New Home Construction: Piggy Bank Or Used Car?

The other day, an “06880” reader e-mailed me in an agitated state. She complained that because home buyers these days want only new houses, realtors only take clients to see those properties. As a result, they sell for premium prices.

She cited a new 5,000-square foot home with a $3+ million price tag. A “pre-existing” house of the same size, style and quality fetches “only” $2.2-$2.4 million.

The e-mailer said that everyone wins: builders for obvious reasons; realtors because of higher commissions; the town because of higher taxes.

Except, of course, the seller. She described a new home that sold for $5.4 million in 2010. It went on the market this year for $4.295 million. That’s down more than $1 million — and it was first built and sold in the middle of the financial crisis.

This new home in the Compo Beach area is 4,569 square feet, on 0.52 acres. It's on the market for $4.975 million.

This new home in the Compo Beach area is 4,569 square feet, on 0.52 acres. It’s on the market for $4.975 million.

I could have an opinion on this. But it wouldn’t be based on anything close to actual knowledge or insight.

So I called 2 of Westport’s most experienced and respected realtors: KMS Partners at Coldwell Banker’s Karen Scott and Mary Ellen Gallagher. (Full disclosure: They are also good friends. And I coached their sons as Staples High School soccer players.)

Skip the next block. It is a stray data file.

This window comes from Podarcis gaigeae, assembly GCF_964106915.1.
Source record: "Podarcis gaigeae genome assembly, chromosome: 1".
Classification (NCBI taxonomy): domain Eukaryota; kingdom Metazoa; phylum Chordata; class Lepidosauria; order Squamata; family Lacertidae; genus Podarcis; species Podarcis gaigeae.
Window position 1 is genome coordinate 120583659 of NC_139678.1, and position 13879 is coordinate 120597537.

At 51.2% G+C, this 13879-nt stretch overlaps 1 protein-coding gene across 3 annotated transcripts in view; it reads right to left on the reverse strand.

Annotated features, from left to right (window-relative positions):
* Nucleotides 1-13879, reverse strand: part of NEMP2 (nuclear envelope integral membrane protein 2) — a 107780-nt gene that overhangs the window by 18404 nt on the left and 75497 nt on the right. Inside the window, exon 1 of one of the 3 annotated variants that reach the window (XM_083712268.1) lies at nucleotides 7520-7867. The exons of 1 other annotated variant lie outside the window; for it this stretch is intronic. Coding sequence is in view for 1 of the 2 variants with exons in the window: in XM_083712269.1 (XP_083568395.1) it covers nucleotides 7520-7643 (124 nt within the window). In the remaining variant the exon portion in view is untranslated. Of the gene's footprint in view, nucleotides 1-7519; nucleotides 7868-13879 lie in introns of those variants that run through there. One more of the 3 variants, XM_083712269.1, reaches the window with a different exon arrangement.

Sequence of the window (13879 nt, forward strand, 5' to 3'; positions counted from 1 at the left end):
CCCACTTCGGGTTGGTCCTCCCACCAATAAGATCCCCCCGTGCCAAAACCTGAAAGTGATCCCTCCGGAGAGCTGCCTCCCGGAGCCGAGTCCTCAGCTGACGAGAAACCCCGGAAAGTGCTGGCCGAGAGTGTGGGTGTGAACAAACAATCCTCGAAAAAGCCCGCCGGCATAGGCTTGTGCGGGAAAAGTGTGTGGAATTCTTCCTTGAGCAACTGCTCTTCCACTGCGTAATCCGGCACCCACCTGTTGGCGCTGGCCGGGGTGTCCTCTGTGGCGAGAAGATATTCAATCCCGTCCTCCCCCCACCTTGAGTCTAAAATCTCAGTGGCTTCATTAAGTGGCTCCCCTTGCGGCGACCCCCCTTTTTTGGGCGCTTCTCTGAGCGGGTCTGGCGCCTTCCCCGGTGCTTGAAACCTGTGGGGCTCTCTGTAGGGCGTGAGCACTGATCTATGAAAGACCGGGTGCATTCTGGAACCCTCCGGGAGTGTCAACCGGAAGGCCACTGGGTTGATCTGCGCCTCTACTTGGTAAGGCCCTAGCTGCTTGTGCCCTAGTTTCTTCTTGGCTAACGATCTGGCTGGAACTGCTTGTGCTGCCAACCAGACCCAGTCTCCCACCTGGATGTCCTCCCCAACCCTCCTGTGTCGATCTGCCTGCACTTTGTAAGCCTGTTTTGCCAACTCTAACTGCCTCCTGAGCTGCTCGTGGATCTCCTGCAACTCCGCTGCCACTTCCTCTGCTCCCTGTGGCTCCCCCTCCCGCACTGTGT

The women said: Yeah. The e-mailer is right about the prices. Realtors often talk about this very subject.

However, they said, there’s more to this than meets the eye.

The phenomenon is not the fault of realtors, they said. It’s driven by buyers.

When prospective home-buyers start looking at existing homes, they may not find every amenity they expect. Existing homes may have smaller rooms, or lack the open floor plan of new homes.

Once they see new construction, every “older” home — even relatively new ones — pales by comparison.

Buyers start yearning for a totally new home. Newness becomes more important than anything else — even a busy street, or small lot.

The reality, Karen and Mary Ellen said, is that most buyers today understand they will pay a premium for new construction than a lower price for an already-lived-in home — even one that’s been lovingly maintained.

This Green's Farms area house was built in 2006 -- 10 years ago. It's 3,993 square feet, sits on 0.51 acres, and lists for $1.799 million.